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What Would You Give?

NewannaAnna Burkhead -- Donating your long hair for cancer patient wigs? Easy.

Donating blood? Easy.

Donating platelets? Easy, I hear, though it takes a little time.

Donating bone marrow for a stranger? Do-able, if you have guts. And Xanax.

Would you donate a kidney?

Recently I met a non-medical person who, during our conversation, told me that he was donating a kidney in the next month. The surgery was scheduled, his plane flight was booked. “Is it your sister? Dad? Cousin? Childhood friend?” I asked. “No,” came the answer. This person’s kidney was going to be transplanted into a total stranger.

“You know you only have two, right?” Of course he did. “You know it’s a big surgery, right?” Of course he did. This person appeared to know all the gory details of a nephrectomy, short of seeing it firsthand, as I have. The only flaw that I could find in his plan was that he was planning on taking only one week off of work, and the surgery was happening in Texas.

“What if you have kids someday, and one of them needs your kidney?” He had an answer for that too, albeit an optimistic one. He said that if the world progresses in the way he hopes, some stranger will generously donate his kidney to the child, as he was currently in the process of doing. “That’s a big risk,” I thought to myself.

I consider myself to be a generous person. Without hesitation I would donate regenerable body parts such as hair, blood, platelets, and bone marrow. However, when it comes to donating an organ like a kidney, only family and close friends need apply, and even some of y'all might not be eligible.

That statement may sound selfish to some people out there, as I’m sure it did to this man I had the conversation with. But if I’m going to give up an organ of which I have only two, I’m going to be pretty strict with my criteria. I want to know that my donation will be taken care of. I want to know that medications will be taken as prescribed. I want to know that doctor’s appointments will be attended as scheduled.

My interaction with this person made me feel a bit selfish for not wanting to open my own Gerota’s fascia, divide my renal vessels, and hand over one of my two precious urine-makers. But people, it’s a kidney!! What would you give?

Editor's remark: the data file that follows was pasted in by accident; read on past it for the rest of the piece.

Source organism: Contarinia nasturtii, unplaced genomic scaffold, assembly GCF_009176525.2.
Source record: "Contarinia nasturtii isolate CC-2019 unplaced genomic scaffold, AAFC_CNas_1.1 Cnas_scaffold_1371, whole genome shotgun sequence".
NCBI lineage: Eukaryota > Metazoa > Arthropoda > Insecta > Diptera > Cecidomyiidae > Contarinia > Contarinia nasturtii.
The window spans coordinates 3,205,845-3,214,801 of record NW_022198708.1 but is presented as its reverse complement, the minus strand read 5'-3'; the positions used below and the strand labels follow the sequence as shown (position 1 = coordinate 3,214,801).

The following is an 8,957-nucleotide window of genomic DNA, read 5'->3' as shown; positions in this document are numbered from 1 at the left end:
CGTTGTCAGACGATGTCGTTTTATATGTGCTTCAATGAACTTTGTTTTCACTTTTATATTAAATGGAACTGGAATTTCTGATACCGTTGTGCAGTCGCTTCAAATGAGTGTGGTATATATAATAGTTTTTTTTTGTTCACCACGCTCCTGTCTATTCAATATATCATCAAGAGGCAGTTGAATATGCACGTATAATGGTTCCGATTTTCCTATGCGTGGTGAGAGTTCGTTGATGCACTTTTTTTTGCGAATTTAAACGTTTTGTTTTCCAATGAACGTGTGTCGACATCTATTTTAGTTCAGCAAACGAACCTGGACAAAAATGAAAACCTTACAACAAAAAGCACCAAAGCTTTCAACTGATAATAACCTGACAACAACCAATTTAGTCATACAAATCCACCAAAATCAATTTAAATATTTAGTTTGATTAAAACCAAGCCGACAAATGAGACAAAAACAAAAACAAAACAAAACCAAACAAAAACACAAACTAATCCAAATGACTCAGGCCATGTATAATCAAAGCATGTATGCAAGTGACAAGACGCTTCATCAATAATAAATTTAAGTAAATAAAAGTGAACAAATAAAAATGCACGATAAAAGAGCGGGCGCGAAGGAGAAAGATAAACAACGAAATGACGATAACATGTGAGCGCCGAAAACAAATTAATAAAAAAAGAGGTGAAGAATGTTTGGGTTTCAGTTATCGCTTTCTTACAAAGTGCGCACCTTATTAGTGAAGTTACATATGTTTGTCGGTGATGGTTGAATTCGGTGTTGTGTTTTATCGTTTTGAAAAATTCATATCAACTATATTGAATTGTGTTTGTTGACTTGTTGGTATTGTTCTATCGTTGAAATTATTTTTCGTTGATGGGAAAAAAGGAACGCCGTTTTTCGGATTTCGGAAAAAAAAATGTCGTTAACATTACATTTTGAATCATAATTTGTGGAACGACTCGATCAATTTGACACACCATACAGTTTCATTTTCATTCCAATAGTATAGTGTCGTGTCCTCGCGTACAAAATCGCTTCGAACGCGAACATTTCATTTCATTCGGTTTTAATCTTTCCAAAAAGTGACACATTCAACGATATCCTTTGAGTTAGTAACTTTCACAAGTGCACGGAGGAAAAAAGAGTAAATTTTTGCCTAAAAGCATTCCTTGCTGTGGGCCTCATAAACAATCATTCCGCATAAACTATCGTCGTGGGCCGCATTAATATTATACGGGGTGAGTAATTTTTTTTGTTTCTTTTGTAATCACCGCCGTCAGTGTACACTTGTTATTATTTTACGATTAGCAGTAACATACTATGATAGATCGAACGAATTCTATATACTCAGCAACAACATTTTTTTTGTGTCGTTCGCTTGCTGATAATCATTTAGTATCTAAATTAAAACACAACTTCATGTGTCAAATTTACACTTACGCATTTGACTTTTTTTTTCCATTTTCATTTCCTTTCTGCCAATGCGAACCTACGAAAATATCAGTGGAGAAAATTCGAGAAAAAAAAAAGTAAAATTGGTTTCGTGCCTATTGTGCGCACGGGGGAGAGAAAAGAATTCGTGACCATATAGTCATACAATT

September 29, 2008 in Anna Burkhead | Permalink


Well, you have a point there Anna. I totaly agree with you, there is a great risk for someone that would do something like that... I am having a second thought for giving my organs even to my clossest family and friends...:D

Posted by: Andreea | Sep 30, 2008 4:44:57 AM

It's hard to donote an organ that's irreplacable. yes we have two kidneys but then again we cant predict the future of our own health or misfortunes (accidents etc). I for one like both of my kidneys and dont intend on sharing. Blood, platelets and marrow, sure take all you need.

Posted by: Emily | Oct 1, 2008 12:20:49 PM

He is probably getting paid. Though I am sure he wouldn't admit that.

Posted by: Sally Williams | Oct 2, 2008 1:40:07 PM

i remember having this similar debate during our medical ethics class in med school... the case was of this patient who needs the transplant and a sibling is the only compatible one... but the sibling doesn't want to donate... in the end, we agreed that if the sibling does donate his part then good... he is generous and really has the heart to make the sacrifice... but if he doesn't then he shouldn't be forced to feel like morally obligated to make the sacrifice ... so in ur patients case... it is his body... so long as it's legal... and knows all the consequences of his actions... then so be it...

Posted by: ninette_umpa | Oct 4, 2008 6:37:17 AM

Years ago I wanted to donate a kidney to help save someone's (a stranger) life -- as it turned out we were uncompatable. And that turned out to be a GREAT thing because I ended up losing 1 kidney cancer.

Posted by: joanbug | Oct 7, 2008 3:18:11 PM

No way . i would never donate a kidney .

Posted by: John Bott | Oct 7, 2008 4:09:38 PM

I would donate a kidney.

Posted by: Candi | Oct 7, 2008 6:13:37 PM

So, Candi, why are you just talking in hypotheticals? If you "would", why don't you just do it? Myself, I have a husband with diabetes from a young age, and everyday I'm aware of keeping myself healthy, just in case he might need one of my kidneys, or part of my liver. So, as part of one of those exchange programs, where I'd donate to a stranger, which would place my husband higher on the list of recipients, I'd do it without hesitation. But I can't say that otherwise. It is a major surgery with huge implications for the future. I wish everyone wasn't as cynical as Sally, I'm sure there are incredible unselfish people who'd do it just to save a life, unfortunately I'm not one of them. Mostly because I feel I have to keep mine "just in case". With that said, if someone's willing to say they "would", than why not just do it? What is stopping you from actually doing it, if you're saying you're ready to do it right now? Will you put your money where your mouth is? I'd love to learn about your experience.